Don’t let one wrong decision impact your life, job or freedom.

Call today for a free case evaluation.

Colorado criminal procedure

  • Arrest or
    Summons
    01

    Arrest or
    Summons

    The process begins with either an arrest or a summons. The accused is either arrested or served with paperwork summoning them to appear in court. During an arrest, Miranda rights may or may not be read to you. Officers are only required to recite your rights if they intend to question you about potentially incriminating things.

  • Bond Hearing
    02

    Bond Hearing

    In most cases, you're entitled to have a reasonable bond set after you've been arrested. In situations involving domestic violence, the police will request input from the victim before setting a bond. Bonds are set to ensure that a person appears in court at their court dates. If they don’t show up, they forfeit the money that was paid for the bond.

  • Advisement of
    Charges
    03

    Advisement of
    Charges

    Whether you are arrested or given a summons to appear, the court must make sure you understand what crimes you are being accused of committing. This is called advisement of charges. The District Attorney will detail the specific charges against you, and the Judge has to make sure you understand what possible penalties are associated with that charge in the state.

  • Preliminary Hearing
    (for Higher Felony
    Charges)
    04

    Preliminary Hearing
    (for Higher Felony
    Charges)

    A preliminary hearing is a way for your defense attorney to challenge the District Attorney’s right to bring charges against you by making them prove that there is reason to believe you committed a crime. The Judge is not deciding your guilt or innocence, but rather whether or not there is probable cause to charge you with the crime in question.

  • Pretrial Conference /
    Disposition
    Hearing
    05

    Pretrial Conference /
    Disposition
    Hearing

    This court date comes after your attorney has reviewed all of the reports and evidence in your case. Here’s where your attorney will engage in plea negotiations with the DA. If they can reach an agreement on the case, you may be able to take a plea bargain. If they cannot reach a resolution, your case will be set for an arraignment or trial date.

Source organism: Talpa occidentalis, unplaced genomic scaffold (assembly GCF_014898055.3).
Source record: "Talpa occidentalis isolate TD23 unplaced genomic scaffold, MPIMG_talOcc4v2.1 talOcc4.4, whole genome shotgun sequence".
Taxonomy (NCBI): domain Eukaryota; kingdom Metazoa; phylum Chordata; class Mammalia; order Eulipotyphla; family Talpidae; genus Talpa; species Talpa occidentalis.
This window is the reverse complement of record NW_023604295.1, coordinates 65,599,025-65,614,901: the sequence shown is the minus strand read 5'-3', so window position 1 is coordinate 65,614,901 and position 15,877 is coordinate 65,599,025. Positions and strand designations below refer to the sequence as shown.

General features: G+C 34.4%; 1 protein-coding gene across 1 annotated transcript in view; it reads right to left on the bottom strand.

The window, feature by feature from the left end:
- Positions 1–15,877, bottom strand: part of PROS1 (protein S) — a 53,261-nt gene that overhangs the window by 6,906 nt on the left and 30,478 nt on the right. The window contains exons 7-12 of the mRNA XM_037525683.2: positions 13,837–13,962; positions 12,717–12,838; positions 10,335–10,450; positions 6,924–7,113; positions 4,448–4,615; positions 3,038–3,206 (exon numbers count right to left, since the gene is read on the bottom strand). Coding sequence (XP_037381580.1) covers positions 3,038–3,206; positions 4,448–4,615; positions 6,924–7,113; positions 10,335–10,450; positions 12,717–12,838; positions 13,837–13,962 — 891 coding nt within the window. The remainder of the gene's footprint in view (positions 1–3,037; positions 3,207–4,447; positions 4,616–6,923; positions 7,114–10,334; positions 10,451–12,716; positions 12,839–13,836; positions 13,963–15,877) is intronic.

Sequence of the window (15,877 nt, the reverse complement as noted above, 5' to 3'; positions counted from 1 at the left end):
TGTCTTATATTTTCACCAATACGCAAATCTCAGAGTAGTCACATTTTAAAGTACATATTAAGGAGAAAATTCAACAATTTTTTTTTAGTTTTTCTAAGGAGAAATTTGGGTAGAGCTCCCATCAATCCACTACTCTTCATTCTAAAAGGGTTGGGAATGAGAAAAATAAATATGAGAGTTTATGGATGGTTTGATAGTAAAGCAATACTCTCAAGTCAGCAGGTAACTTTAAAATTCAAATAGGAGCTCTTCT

• Arraignment
    06

    Arraignment

    An arraignment is the final date for you to decide how you choose to plea. Guilty or not guilty. If you plead guilty, then the case is set for a sentencing date. If you plead not guilty, you and your attorney will then set the case for trial.

  • Motions Hearing
    07

    Motions Hearing

    A motion hearing is when an attorney makes a request that requires a decision from the judge. For example, motions to suppress evidence or statements. These motions can limit the information that goes before a jury if it benefits your case, and there are legal grounds for doing so.

  • Pretrial Readiness
    Conference
    08

    Pretrial Readiness
    Conference

    A pretrial readiness conference is held at some point before trial. It usually is held about a week to a month before the date trial is set to begin. This court date ensures everyone is ready to go to trial on the set date. It is also a time for lawyers to bring up any issues they may have to be addressed before the day of trial.

  • Jury Trial
    09

    Jury Trial

    After a jury is selected for trial, the District Attorney’s responsibility is to present the case to the jury. The DA must prove beyond a reasonable doubt that you are guilty of the crime. Otherwise, the jury must find you innocent. Your attorney will be able to cross-examine all of the witnesses, present evidence, and ultimately help you navigate this process.

  • Sentencing
    Date
    10

    Sentencing
    Date

    At sentencing, the Judge must decide the appropriate legal penalty for the crime you plead guilty. The Judge’s decision is based on the listed penalties for the specific charge, recommendations from the presentence investigation, your criminal history, as well as statements made at the sentencing by the District Attorney, your attorney, you, and any named victims of the crime.

Frequently Asked Questions

What are the different types of drug possession in Colorado?

There are three types of drug possession: actual, constructive, and joint. Actual possession is physically holding the substance, while constructive possession is possessing it without physically touching it. Finally, joint possession is when two or more people own the drug together.

What does “schedule of a drug” mean?

Drug schedules are how substances are classified based on their level of abuse and dependence potential. There are five drug schedules, where Schedule I is the highest level for abuse and Schedule V is the lowest level for abuse.

What are the aggravating factors for unlawful possession of a controlled substance?

Aggravating factors are reasons that the judge might decide to increase your sentence. Some common aggravating factors for unlawful possession of a controlled substance include having previous criminal convictions, being on probation or bond, or being on parole for another felony.